The SLCWD may have been the only water district in California to not own the water it supplied but not the vessel in which the water sat. It created problems. So when the SLCWD had the opportunity to buy the lake bottom from the Land Trust follwing the Land Trust's Royal Gorge acquisition, it acted and completed the purchase in early 2013.

That brought new issues because the lake bottom parcel includes a strip of land between the water and residential lots on the east side of the lakes. To develop managment policies for the acquisition the SLCWD put together a citizens' committee to offer advice, contracted with three consultants (land management, water quality, and ecology) for advice, and then held public meetings. The SLCWD Board then enacted policies for lake access, preliminary lakes access points, and allowable activities at the approved access points.Those policies were reviewed in 2015 and some adjustments were made. You can see the gneral plan in the Lake Access brochure, 2015. Separately there is a flyer for renters delineating lake access.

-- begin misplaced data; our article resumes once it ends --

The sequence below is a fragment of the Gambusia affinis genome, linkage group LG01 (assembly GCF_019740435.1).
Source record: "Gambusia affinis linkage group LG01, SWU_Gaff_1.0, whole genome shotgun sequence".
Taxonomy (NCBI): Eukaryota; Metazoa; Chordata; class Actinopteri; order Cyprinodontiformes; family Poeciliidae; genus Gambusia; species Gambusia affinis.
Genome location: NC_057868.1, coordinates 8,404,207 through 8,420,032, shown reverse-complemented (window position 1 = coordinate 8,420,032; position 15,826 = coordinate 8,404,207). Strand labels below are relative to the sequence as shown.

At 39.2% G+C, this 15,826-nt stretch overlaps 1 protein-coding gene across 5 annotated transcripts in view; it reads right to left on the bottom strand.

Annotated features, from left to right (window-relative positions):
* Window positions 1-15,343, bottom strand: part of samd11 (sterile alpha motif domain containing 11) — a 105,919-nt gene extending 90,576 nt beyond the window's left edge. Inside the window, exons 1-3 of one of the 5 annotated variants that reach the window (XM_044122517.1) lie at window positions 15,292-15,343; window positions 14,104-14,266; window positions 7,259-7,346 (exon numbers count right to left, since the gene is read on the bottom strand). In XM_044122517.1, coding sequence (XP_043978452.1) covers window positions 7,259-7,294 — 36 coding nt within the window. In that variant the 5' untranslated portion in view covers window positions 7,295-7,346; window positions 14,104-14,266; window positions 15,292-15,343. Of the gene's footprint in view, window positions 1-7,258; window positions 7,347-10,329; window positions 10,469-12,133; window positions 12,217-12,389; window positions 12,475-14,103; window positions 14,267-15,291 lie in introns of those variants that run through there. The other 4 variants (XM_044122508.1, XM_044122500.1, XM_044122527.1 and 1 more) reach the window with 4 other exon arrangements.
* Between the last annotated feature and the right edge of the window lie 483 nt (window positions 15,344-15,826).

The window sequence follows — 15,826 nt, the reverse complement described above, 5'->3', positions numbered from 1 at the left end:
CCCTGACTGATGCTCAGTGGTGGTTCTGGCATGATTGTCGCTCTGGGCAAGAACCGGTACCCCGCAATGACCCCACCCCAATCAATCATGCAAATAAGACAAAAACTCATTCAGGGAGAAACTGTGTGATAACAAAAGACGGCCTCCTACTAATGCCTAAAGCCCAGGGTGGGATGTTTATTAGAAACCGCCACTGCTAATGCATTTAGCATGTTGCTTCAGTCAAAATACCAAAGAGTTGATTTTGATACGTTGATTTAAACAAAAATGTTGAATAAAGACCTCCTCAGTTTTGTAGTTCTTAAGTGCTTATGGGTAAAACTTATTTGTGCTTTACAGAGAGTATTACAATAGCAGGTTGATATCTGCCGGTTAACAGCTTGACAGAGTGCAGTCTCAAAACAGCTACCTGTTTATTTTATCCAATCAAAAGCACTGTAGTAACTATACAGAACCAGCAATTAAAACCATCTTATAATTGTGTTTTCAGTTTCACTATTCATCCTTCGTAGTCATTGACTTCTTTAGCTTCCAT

The Board's philosophy in developing its policies was to protect water quality, protect the fragile lakeshore and other fragile areas, take into account the adjacent property owners, and provide access to the lakes.
The chart below lists the allowable access points.

Please note that Lot 1 on Serene Rd., leased to the Serene Lakes Property Owners' Association, is not included.

Serene Lakes Access Points
Boat Rack and Boat Storage Illustrations